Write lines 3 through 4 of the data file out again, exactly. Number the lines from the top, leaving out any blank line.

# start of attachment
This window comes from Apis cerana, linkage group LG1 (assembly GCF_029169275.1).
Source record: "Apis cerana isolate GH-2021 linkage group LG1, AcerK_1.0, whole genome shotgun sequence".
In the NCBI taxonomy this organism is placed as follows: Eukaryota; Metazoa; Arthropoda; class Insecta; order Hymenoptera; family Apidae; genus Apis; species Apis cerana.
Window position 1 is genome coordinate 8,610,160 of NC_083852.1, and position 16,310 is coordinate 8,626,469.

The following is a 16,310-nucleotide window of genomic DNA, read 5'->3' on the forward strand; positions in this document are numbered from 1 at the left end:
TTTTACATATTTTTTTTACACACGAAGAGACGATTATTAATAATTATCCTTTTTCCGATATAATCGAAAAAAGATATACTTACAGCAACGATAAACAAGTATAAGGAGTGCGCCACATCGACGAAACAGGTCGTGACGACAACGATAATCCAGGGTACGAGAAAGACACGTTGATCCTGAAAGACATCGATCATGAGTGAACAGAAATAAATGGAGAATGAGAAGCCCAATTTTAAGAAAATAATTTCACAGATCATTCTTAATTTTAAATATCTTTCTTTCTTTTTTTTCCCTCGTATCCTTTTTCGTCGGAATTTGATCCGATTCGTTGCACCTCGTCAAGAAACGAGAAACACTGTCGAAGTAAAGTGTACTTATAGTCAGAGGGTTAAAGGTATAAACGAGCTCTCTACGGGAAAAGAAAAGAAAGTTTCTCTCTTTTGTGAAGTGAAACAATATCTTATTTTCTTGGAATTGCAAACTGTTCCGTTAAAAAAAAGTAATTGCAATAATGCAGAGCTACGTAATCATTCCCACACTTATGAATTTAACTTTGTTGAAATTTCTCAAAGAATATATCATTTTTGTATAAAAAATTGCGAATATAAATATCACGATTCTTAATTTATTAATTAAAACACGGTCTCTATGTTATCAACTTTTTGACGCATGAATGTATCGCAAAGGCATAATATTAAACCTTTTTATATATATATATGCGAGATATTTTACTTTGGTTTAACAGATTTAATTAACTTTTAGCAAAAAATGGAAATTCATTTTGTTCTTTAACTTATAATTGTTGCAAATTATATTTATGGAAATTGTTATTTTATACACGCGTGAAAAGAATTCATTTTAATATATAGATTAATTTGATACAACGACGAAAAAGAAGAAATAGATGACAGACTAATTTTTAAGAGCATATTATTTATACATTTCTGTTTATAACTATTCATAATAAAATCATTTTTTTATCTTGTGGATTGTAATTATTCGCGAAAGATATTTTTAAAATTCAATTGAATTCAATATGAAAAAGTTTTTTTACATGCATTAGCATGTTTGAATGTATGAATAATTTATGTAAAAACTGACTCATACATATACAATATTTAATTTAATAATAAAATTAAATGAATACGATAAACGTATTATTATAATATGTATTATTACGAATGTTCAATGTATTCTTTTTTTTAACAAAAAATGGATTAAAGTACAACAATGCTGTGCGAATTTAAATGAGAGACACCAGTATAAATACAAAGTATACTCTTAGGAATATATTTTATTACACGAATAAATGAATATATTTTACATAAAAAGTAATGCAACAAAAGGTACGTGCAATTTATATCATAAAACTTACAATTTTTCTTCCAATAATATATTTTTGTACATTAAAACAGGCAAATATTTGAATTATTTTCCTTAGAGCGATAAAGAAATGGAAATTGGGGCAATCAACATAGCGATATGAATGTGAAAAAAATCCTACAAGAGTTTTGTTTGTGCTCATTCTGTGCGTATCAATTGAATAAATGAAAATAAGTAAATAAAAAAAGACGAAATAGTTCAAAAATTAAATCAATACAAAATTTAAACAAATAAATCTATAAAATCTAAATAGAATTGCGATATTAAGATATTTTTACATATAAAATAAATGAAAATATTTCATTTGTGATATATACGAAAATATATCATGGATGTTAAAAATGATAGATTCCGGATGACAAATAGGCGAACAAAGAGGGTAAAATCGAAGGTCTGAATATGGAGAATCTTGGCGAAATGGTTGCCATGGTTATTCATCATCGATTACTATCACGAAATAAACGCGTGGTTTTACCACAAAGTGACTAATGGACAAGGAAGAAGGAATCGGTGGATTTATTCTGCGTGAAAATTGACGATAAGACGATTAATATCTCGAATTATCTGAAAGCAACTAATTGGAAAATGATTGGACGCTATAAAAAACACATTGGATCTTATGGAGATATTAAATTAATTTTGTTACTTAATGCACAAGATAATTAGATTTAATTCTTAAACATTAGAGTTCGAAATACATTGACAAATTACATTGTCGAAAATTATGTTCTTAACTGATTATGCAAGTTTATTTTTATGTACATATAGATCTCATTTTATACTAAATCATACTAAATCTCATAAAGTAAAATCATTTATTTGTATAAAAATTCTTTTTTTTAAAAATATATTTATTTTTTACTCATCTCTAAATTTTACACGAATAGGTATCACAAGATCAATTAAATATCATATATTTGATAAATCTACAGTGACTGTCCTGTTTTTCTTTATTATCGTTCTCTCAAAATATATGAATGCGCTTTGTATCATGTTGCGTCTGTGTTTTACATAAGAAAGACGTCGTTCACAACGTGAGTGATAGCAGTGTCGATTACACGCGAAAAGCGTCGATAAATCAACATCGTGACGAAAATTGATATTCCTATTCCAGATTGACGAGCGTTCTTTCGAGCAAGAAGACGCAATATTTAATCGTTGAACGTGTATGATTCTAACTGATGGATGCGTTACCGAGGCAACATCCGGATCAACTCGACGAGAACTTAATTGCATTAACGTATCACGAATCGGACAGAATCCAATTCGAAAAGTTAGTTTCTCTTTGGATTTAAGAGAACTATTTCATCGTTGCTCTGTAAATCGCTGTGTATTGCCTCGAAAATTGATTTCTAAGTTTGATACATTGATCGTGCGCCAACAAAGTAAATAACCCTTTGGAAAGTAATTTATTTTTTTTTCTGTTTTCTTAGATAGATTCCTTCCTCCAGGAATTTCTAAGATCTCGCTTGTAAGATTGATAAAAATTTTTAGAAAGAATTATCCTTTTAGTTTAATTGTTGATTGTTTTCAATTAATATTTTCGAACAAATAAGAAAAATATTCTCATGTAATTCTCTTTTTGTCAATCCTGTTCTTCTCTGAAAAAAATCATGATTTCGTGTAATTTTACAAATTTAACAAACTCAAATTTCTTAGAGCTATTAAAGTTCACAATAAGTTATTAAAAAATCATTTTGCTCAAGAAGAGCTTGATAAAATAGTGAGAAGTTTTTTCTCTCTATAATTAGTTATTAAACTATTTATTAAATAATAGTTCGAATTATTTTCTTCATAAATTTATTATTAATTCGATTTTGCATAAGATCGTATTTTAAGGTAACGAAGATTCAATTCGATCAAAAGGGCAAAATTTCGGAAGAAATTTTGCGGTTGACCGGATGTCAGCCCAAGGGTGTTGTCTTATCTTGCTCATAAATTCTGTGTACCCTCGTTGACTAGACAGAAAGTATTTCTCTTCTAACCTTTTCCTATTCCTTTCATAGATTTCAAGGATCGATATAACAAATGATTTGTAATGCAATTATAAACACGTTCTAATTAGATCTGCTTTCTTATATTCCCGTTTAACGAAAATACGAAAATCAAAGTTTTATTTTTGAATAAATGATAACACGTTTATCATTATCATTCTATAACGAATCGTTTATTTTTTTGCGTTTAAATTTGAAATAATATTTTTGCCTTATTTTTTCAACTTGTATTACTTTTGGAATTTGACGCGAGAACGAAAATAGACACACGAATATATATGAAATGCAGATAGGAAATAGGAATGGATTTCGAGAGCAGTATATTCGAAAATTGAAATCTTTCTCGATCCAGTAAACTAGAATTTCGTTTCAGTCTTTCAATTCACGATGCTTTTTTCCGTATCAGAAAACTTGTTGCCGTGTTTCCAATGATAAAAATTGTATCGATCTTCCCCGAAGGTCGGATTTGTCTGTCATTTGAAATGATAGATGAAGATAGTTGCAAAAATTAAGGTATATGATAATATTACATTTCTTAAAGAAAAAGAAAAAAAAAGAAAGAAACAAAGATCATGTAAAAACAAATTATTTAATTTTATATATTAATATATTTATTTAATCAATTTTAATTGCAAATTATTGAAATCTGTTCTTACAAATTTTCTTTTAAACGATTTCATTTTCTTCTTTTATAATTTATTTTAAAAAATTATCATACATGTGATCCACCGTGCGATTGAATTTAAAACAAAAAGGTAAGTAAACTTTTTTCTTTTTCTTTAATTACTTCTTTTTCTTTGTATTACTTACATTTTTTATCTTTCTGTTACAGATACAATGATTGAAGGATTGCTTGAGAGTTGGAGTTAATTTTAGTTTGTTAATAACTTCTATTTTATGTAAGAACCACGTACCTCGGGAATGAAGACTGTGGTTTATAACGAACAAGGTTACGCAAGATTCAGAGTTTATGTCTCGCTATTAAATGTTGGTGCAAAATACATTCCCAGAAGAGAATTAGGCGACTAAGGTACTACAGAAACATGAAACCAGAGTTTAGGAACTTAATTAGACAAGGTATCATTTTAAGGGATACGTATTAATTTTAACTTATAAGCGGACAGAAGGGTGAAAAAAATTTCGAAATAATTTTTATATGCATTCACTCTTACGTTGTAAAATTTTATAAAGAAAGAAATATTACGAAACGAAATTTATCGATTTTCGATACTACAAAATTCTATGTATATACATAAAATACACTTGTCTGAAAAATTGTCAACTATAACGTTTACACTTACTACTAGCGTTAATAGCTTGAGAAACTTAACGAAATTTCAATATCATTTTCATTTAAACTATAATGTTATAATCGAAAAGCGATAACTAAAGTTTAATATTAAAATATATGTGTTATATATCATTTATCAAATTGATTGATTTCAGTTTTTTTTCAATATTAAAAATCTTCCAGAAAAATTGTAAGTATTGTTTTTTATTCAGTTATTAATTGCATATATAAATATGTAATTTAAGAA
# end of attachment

In the NCBI taxonomy this organism is placed as follows: Eukaryota; Metazoa; Arthropoda; class Insecta; order Hymenoptera; family Apidae; genus Apis; species Apis cerana.
Window position 1 is genome coordinate 8,610,160 of NC_083852.1, and position 16,310 is coordinate 8,626,469.